The Battle of Dyrrachium on 10 July 48 BCE was a fight during Caesar’s Civil War near the Dyrrachium town (in what is now Albania). It was a battle between Julius Caesar and an army led by Gnaeus Pompey, who had the backing of the Roman Senate majority.
By the tip of Julius Caesar’s first year as consul, he had amassed an extensive list of lawsuits. Roman law granted government officials protection from prosecution but only during their course of office. Once he became a future private citizen, Caesar understood he would be helpless.
One day, the Senate commanded him to resign command of his troops. Caesar responded that he would agree to leave his military command only if Pompey followed suit. Shocked by Caesar’s response, the Senate commanded he immediately disband his army or be declared an enemy of the state. In 50 BCE, at his Proconsular term’s expiry, the Senate ultimately forbade Caesar’s standing for future election in absentia for a second consulship, and because of this, Julius Caesar thought he would be executed and rendered politically marginalized if he entered Rome without his army or consular immunity Caesar answered by marching on Rome, and he forced the unprepared Pompey and his allies to run away to Greece, starting the Roman Civil War.
Battle of Dyrrhachium
Pompey scaled a frontal attack of six legions against Caesar’s line where it joined the ocean and where the IX legion was posted. Pompey also sent some light infantry and auxiliaries to attack by sea. Heavily outnumbering the Caesarian troops and hitting them from the rear and the front, the Pompeian forces broke through the vulnerable fortifications, causing the Ninth to immediately pull back from the invasion with heavy losses.
Caesar quickly strengthened the breach with 4,000 men. Twelve cohorts under the infamous Mark Antony then counterattacked, re-securing part of the garrison and forcing Pompey’s disordered forces back. Although Caesar’s counterattack was originally successful, Pompey’s forces were too many.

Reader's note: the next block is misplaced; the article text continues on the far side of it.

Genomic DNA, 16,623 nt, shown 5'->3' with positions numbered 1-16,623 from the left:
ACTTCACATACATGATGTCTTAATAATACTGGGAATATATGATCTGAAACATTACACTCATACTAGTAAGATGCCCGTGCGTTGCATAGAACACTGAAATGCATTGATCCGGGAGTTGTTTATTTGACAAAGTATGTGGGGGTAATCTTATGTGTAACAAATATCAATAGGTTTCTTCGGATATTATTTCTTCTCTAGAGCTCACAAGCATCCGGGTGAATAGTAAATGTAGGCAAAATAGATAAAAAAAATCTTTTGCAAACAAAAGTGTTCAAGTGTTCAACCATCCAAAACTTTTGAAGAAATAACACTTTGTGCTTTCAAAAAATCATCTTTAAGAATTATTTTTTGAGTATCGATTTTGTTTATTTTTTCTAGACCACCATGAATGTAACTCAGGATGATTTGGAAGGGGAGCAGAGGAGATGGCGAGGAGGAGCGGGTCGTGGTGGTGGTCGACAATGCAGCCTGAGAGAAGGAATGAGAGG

During the morning, Pompey enjoyed his newly-won position by establishing a camp south of the Caesarian walls and put eight of his legions there. He then sent the ninth to occupy a small base between the walls that Caesar had fled and expanded the defenses. Caesar replied by sending over 30 cohorts to attack this position. Although the attack was first successful, the Caesarian troops were outnumbered 2:1, and Pompey’s army fought hard. Pompey later sent a large force of infantry and 4,000 cavalries to outflank Caesar’s right-wing.
Caesar initially ordered his troops on the right to stand firm but then observed the risk of being outflanked. He ordered a withdrawal which soon became a disordered and panicked rout. The counterattack on Pompey’s camp dissolved completely. At first, Julius Caesar personally tried to stem the escape, but the troops did not stop until they reached their own camps. Pompey abstained from pursuing Caesar’s routed forces, and this allowed them to regroup. Caesar gives his losses at about 1,000; Pompey’s were probably less.
After the terrible failure of the counterattack and considering the losses incurred, Julius Caesar resolved to give up trying to besiege Pompey and transform the campaign’s entire strategy.